WakeUP Wake urges commissioners to increase school funding

WakeUP Wake County is urging the Wake Board of Commissioners to increase funding for the Wake County school system.

In a press release today, WakeUP's Executive Director Karen Rindge argued that school funding can't continue to stay unchanged for a third year in a row while enrollment continues to grow. They also make a plug for alternative forms of additional school funding, such as a real estate transfer tax.

“We need funding to sustain our growing population, and next year’s student body will grow by more than 3,000 bringing us to a total of 147,000 students,” stated Rindge.

Speculating on possible successors to Stan Norwalk on the board of commissioners

Could Yevonne Brannon return to the Wake County board of commissioners as the replacement for Stan Norwalk?

Bob Geary is reporting online today in the liberal Independent weekly that Norwalk is stepping down this year as a county commissioner. Geary reports that Norwalk's home is on the market and that he plans to relocate to Kansas to be near one of his daughters as soon as it sells.

Geary is reporting that Norwalk is telling friends and fellow Democrats "that he wants his replacement to be, as he is, a strong voice for the Wake schools." It means being a supporter of the old diversity policy, among other things.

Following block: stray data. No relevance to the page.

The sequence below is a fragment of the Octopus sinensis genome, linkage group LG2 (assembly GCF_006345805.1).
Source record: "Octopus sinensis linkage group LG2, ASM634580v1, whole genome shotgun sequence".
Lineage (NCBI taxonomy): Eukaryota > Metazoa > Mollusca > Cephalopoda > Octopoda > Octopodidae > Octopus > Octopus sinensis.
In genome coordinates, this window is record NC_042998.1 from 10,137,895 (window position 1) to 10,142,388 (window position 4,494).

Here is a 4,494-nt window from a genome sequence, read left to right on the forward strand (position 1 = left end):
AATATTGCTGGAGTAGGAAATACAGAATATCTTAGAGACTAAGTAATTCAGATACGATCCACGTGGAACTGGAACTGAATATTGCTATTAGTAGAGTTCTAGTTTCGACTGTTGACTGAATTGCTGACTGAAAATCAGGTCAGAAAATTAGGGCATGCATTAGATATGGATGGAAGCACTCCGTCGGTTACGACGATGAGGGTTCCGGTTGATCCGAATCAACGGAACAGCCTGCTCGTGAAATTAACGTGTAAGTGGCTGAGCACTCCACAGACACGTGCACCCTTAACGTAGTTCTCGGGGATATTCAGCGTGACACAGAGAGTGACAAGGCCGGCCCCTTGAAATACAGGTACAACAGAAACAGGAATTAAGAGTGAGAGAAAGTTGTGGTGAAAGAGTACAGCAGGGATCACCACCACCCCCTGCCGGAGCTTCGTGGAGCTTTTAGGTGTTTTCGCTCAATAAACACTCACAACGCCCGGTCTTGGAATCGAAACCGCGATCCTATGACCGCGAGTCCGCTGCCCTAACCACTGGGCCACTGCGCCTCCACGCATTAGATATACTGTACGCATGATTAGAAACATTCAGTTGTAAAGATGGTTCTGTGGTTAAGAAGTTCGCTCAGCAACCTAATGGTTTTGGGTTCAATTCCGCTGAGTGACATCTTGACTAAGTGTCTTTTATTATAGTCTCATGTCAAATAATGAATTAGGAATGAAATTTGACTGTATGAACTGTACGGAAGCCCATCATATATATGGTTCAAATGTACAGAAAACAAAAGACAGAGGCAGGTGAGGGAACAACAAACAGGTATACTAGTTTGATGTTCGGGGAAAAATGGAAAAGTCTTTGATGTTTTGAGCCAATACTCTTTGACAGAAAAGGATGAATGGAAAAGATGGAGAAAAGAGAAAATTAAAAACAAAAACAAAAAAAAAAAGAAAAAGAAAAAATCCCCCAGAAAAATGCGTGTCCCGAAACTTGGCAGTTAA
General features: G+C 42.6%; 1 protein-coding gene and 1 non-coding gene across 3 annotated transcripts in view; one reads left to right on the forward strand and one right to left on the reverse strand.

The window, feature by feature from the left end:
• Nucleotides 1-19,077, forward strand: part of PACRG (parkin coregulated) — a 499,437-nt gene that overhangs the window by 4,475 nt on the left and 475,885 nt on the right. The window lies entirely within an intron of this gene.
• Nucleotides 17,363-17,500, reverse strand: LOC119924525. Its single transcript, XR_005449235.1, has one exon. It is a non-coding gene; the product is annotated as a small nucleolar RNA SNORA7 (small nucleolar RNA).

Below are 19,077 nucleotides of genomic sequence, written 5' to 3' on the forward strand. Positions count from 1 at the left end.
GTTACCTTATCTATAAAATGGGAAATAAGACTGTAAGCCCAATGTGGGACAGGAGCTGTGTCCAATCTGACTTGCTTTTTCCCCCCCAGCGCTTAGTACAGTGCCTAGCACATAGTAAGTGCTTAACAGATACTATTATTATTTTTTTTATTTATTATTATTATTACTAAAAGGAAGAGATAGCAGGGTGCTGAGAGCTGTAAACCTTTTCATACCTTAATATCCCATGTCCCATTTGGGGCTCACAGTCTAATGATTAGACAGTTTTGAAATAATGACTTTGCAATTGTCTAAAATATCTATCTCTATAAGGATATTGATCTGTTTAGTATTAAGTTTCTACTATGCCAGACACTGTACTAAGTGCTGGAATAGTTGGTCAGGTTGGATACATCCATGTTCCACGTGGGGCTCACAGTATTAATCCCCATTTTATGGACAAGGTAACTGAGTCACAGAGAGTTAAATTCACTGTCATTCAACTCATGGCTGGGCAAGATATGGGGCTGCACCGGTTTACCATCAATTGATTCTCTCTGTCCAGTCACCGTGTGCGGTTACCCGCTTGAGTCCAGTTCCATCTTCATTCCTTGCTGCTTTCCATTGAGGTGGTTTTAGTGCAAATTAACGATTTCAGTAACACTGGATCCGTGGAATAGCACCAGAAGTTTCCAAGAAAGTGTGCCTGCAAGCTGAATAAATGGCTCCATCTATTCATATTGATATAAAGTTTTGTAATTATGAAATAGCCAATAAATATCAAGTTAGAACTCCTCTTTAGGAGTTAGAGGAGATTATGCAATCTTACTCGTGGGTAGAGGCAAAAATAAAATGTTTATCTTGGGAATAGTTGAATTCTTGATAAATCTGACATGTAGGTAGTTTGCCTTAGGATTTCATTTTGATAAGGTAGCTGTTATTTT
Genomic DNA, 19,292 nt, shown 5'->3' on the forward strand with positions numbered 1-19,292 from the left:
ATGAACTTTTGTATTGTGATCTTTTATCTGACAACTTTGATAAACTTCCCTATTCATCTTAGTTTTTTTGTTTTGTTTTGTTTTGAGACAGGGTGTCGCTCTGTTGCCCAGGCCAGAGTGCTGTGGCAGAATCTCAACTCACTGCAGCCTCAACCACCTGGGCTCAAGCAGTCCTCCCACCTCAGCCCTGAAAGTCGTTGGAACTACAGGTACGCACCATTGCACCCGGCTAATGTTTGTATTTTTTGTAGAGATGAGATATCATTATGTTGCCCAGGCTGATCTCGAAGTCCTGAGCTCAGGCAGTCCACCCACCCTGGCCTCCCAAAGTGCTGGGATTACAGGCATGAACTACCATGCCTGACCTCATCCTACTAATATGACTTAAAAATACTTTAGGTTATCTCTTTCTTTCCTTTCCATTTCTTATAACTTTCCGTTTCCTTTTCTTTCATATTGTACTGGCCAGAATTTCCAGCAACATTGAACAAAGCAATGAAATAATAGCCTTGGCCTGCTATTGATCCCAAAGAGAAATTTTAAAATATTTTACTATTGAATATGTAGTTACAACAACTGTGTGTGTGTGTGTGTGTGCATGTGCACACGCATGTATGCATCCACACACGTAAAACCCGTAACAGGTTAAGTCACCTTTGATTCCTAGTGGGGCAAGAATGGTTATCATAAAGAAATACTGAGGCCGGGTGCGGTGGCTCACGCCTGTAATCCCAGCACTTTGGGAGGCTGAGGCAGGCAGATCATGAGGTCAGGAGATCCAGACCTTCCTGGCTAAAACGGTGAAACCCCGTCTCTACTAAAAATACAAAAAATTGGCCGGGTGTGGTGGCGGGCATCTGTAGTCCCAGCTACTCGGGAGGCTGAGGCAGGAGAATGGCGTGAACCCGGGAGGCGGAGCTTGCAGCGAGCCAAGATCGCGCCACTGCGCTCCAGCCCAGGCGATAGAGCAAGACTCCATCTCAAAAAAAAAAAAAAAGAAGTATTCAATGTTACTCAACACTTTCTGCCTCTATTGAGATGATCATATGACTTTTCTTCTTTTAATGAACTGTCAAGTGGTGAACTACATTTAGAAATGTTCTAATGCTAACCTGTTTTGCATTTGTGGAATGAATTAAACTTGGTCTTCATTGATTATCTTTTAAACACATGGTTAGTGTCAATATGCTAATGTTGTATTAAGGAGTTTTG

Diversity policy supporters pointing to 2011 school board elections

Supporters of the old diversity policy are ramping up the message of "wait 'til next year" in the aftermath of last week's GOP election victory on the Wake County Board of Commissioners.

As noted in Thursday's American Independent article by Ned Barnett, diversity policy supporters say last week's election results shouldn't be seen as a referendum supporting community schools. Instead, they're pointing to the 2011 Wake County school board elections as the true test of public sentiment.

“I don’t think the voters went to the polls and voted the way they did because of what was going on with the school board,” said Karen Rindge, executive director of WakeUP Wake County, the parent group of the Great Schools in Wake Coalition. “But I think we’re going to see a change next year. That’s when we’re really going to see if the public agrees with this board of education.”


In today's article in the American Independent, newly elected Wake County Commissioner Phil Matthews is calling last week's election results a mandate for neighborhood schools.

Schools to be discussed at forums for county commissioner candidates

Supporters of the old diversity policy are holding a pair of forums next week for candidates for the Wake County Board of Commissioners.

Schools will be among the topics at Monday’s forum sponsored by the League of Women Voters of Wake County and WakeUP Wake County. Other topics will include water supply, public transit, revenue and growth.

The forum will run from 7 to 9 p.m. at Temple Beth Or, 5315 Creedmoor Rd. in North Raleigh. The N.C. Center for Voter Education will air it live online at and also for replay as a podcast.